Mortgage Rates Drop For Second Week In A Row

Last Week in Real Estate, Freddie Mac reported the lowest mortgage rates in five weeks, with the 30-year fixed-rate mortgage dropping by 14 basis points to an average of 6.74%. This resulted in consecutive weekly growth in mortgage applications. Despite a significant decline in the inflation growth rate since the peak in mid-2022, last week’s Core Price Index (CPI) and Producer Price Index (PPI) from the U.S. Bureau of Labor Statistics indicate a rise in inflation for February, while solid spending and a strong labor market suggest a healthy economy. With unemployment consistently below 4% for over two years – the longest stretch since the 1960s – many anticipate that the Federal Reserve, in its upcoming two-day policy meeting, will maintain its current stance and delay any decision to lower the benchmark federal funds interest rate until at least summer. Below are a few newsworthy events from the second week of March that influence our business:  
MORTGAGE RATES TUMBLE FOR THE SECOND WEEK IN A ROW. Mortgage rates dropped for the second week in a row, falling nearly a quarter of a percentage point over the past two weeks in the face of stronger-than-expected employment and inflation data. The 30-year fixed-rate mortgage averaged 6.74% in the week ending March 14, down from 6.88% the previous week, according to data from Freddie Mac released Thursday. After rates dropped slightly last week, more would-be buyers came to the market. Applications for mortgages were up 7% in the week ending March 8 from the week before, according to the Mortgage Bankers Association. The Federal Reserve’s historic campaign of rate hikes to rein in inflation has brought the measure down considerably over the past two years. But Chair Jerome Powell has said the central bank needs to see more consistent evidence that inflation is improving before initiating rate cuts. Fed rate cuts are not expected before the summer and may not come until the fall. For a housing market that came into the year thinking cuts could come as early as March, that delay is keeping mortgage rates elevated. Read the full story here.
STRONG REBOUND IN SINGLE-PERMITS AT THE START OF 2024. Over the first month of 2024, the total number of single-family permits issued year-to-date nationwide reached 75,906. On a year-over-year basis, this is an increase of 43.1% over the January 2023 level of 53,062. Year-to-date ending in January, single-family permits were up in all four regions. The range of permit increase spanned 67.0% in the West to 19.4% in the Northeast. The South was up by 39.4% and the Midwest was up by 36.5% in single-family permits during this time. Year-to-date, ending in January the total number of multifamily permits issued nationwide reached 38,870. This is 18.9% below the January 2023 level of 47,936. For multifamily permits, the regions were split, with half posting increases and the other posting decreases. The Northeast was up by 64.5% and the Midwest was up by 13.6%. The South posted a decline of 32.5% and the West declined by 27.9% in multifamily permits during this time. Read the full story here.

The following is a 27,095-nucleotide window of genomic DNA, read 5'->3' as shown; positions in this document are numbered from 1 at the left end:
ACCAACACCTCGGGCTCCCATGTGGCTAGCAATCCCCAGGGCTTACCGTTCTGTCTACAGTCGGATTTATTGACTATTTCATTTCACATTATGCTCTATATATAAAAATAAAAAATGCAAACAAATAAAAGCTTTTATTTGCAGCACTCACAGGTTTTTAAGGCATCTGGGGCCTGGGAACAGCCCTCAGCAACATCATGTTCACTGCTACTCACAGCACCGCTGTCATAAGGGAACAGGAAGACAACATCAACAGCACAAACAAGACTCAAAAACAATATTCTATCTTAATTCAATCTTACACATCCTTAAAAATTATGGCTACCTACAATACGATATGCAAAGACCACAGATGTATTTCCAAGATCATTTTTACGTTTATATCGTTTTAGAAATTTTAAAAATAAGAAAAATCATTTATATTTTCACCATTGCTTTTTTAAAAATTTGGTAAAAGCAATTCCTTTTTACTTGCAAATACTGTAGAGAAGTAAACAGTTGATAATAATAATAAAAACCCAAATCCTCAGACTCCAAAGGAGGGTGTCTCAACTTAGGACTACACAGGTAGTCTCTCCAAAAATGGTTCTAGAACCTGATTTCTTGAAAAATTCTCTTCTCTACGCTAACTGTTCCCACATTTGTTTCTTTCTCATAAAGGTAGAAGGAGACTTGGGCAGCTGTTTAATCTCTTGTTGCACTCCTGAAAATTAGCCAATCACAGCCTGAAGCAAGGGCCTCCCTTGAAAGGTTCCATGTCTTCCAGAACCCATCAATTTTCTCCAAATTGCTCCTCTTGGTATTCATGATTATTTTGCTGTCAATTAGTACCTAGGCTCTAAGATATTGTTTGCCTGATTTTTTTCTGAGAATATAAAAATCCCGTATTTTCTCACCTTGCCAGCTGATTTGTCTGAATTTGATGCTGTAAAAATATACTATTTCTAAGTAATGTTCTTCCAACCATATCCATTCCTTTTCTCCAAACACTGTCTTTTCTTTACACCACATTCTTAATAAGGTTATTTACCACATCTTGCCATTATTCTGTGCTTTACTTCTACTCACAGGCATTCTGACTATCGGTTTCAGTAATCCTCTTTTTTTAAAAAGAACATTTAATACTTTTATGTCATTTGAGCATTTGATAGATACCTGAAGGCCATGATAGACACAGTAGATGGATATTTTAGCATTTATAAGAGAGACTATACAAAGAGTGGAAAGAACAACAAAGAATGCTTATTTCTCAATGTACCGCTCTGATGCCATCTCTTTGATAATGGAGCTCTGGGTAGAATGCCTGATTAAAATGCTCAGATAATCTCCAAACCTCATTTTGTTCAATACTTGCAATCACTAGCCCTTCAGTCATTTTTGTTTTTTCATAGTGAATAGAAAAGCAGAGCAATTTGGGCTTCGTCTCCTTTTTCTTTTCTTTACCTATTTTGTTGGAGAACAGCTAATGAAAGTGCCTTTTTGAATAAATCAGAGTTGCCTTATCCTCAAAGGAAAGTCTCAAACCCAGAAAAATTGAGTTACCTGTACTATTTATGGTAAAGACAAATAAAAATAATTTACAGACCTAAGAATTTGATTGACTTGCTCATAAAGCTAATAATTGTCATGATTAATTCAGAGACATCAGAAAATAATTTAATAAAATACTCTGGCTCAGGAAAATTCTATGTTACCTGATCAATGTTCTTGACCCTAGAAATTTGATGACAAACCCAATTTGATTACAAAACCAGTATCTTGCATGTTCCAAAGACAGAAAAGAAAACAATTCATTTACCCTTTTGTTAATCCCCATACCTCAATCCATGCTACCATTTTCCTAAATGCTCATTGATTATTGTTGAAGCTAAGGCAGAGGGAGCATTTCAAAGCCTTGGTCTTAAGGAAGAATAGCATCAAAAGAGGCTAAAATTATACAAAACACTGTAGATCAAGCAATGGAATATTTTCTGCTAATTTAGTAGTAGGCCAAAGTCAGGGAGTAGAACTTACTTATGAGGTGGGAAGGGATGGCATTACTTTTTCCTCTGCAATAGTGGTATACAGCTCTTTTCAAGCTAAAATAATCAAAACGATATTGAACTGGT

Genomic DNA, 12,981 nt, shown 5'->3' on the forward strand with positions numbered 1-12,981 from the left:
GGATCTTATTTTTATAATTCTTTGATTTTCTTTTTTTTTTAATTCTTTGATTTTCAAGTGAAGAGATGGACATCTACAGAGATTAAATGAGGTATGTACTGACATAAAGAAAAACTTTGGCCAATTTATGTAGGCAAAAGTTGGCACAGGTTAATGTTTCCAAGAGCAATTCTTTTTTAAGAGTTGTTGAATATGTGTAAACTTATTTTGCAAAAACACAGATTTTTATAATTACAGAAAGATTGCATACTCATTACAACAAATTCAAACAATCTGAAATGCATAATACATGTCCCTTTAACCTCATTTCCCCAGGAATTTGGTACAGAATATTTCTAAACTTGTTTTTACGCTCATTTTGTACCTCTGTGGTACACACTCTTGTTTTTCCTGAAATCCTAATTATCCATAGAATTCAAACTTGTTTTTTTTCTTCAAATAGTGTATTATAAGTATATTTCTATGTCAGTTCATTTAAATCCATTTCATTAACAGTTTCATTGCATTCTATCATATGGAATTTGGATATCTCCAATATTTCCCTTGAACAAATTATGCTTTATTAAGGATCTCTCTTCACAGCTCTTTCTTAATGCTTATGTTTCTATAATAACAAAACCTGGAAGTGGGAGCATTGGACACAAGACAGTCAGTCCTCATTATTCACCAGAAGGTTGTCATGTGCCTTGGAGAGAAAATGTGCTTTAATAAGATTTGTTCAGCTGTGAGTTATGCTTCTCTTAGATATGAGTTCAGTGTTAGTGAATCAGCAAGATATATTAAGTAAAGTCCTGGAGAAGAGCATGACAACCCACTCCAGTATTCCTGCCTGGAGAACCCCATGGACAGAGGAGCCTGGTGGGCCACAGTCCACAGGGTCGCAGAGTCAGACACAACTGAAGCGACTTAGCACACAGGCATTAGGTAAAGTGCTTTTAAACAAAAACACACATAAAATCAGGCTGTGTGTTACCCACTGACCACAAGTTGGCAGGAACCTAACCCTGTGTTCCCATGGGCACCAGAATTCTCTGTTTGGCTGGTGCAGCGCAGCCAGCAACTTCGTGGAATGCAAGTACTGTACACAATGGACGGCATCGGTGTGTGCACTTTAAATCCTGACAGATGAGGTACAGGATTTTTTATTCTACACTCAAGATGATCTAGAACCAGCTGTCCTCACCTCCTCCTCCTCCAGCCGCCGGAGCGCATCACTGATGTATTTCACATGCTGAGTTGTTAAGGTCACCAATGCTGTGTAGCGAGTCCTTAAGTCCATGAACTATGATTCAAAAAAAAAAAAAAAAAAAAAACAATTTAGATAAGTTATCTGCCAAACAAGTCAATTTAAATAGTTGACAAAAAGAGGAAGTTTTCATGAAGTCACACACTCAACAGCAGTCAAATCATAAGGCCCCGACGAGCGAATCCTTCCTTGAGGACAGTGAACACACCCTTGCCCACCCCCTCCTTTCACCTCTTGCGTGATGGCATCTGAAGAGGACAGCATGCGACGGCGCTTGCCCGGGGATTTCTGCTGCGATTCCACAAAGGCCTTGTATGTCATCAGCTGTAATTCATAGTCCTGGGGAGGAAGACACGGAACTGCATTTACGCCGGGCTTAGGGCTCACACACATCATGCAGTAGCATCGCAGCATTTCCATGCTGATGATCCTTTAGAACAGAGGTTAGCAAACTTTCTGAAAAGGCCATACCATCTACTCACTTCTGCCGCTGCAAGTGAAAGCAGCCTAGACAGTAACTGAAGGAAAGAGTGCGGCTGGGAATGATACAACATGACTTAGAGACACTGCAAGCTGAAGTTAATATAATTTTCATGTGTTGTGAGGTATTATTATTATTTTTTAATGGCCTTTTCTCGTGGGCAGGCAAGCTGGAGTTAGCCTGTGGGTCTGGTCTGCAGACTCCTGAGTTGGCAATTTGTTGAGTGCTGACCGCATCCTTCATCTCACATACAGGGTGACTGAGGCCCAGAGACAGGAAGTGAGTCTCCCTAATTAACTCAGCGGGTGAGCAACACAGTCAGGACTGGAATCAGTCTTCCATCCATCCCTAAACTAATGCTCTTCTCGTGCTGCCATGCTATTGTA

US WHOLESALE PRICES PICKED UP IN FEBRUARY IN SIGN THAT INFLATION PRESSURES REMAIN ELEVATED. Wholesale prices in the United States accelerated again in February, the latest sign that inflation pressures in the economy remain elevated. The Labor Department said Thursday that its producer price index rose 0.6% from January to February, up from a 0.3% rise the previous month. Measured year over year, producer prices rose by 1.6% in February, the most since last September. The figures could present a challenge for the Fed, which meets next week and is counting on cooling inflation as it considers when to cut its benchmark interest rate. Thursday’s data follows a report earlier this week on the government’s most closely watched inflation measure, the consumer price index. The CPI rose by a sharp 0.4% from January to February, a faster pace than is consistent with the Fed’s 2% inflation target. Compared with a year earlier, prices rose 3.2%, up from a 3.1% increase rise the previous month. The CPI report, which marked the second straight pickup in consumer prices, illustrated why Fed officials have signaled a cautious approach toward implementing rate cuts. After meeting in January, the officials said in a statement that they needed “greater confidence” that inflation was steadily falling to their 2% target level. Last week, Fed Chair Jerome Powell signaled to Congress that the central bank was “not far” from starting rate cuts. Read the full story here.

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